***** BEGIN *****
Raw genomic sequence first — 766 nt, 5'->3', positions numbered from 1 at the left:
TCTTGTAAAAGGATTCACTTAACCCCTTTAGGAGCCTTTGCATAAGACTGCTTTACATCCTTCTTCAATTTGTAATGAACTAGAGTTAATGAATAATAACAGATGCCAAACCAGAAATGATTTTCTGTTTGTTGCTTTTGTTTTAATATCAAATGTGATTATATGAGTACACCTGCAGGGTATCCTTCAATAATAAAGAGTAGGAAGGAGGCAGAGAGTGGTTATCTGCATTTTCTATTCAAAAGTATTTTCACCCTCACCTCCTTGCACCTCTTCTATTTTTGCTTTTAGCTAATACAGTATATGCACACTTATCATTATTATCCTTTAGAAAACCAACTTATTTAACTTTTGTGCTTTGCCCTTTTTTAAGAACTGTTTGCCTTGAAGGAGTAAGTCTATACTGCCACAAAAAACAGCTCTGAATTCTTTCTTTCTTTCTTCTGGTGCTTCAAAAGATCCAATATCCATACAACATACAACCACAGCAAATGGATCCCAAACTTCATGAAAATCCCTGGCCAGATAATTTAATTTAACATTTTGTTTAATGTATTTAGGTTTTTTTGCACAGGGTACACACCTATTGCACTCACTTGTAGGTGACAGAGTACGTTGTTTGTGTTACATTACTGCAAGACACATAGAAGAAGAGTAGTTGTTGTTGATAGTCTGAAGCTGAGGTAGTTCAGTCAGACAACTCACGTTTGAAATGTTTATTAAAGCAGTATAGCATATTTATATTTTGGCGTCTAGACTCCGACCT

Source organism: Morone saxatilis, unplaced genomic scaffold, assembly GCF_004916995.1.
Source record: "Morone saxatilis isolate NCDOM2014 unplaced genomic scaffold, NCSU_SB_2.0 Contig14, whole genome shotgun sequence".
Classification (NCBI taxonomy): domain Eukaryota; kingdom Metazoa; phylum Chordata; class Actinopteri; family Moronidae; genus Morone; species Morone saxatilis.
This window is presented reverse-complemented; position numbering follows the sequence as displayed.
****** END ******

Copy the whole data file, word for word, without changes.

Raw genomic sequence first — 766 nt, 5'->3', positions numbered from 1 at the left:
TCTTGTAAAAGGATTCACTTAACCCCTTTAGGAGCCTTTGCATAAGACTGCTTTACATCCTTCTTCAATTTGTAATGAACTAGAGTTAATGAATAATAACAGATGCCAAACCAGAAATGATTTTCTGTTTGTTGCTTTTGTTTTAATATCAAATGTGATTATATGAGTACACCTGCAGGGTATCCTTCAATAATAAAGAGTAGGAAGGAGGCAGAGAGTGGTTATCTGCATTTTCTATTCAAAAGTATTTTCACCCTCACCTCCTTGCACCTCTTCTATTTTTGCTTTTAGCTAATACAGTATATGCACACTTATCATTATTATCCTTTAGAAAACCAACTTATTTAACTTTTGTGCTTTGCCCTTTTTTAAGAACTGTTTGCCTTGAAGGAGTAAGTCTATACTGCCACAAAAAACAGCTCTGAATTCTTTCTTTCTTTCTTCTGGTGCTTCAAAAGATCCAATATCCATACAACATACAACCACAGCAAATGGATCCCAAACTTCATGAAAATCCCTGGCCAGATAATTTAATTTAACATTTTGTTTAATGTATTTAGGTTTTTTTGCACAGGGTACACACCTATTGCACTCACTTGTAGGTGACAGAGTACGTTGTTTGTGTTACATTACTGCAAGACACATAGAAGAAGAGTAGTTGTTGTTGATAGTCTGAAGCTGAGGTAGTTCAGTCAGACAACTCACGTTTGAAATGTTTATTAAAGCAGTATAGCATATTTATATTTTGGCGTCTAGACTCCGACCT

Source organism: Morone saxatilis, unplaced genomic scaffold, assembly GCF_004916995.1.
Source record: "Morone saxatilis isolate NCDOM2014 unplaced genomic scaffold, NCSU_SB_2.0 Contig14, whole genome shotgun sequence".
Classification (NCBI taxonomy): domain Eukaryota; kingdom Metazoa; phylum Chordata; class Actinopteri; family Moronidae; genus Morone; species Morone saxatilis.
This window is presented reverse-complemented; position numbering follows the sequence as displayed.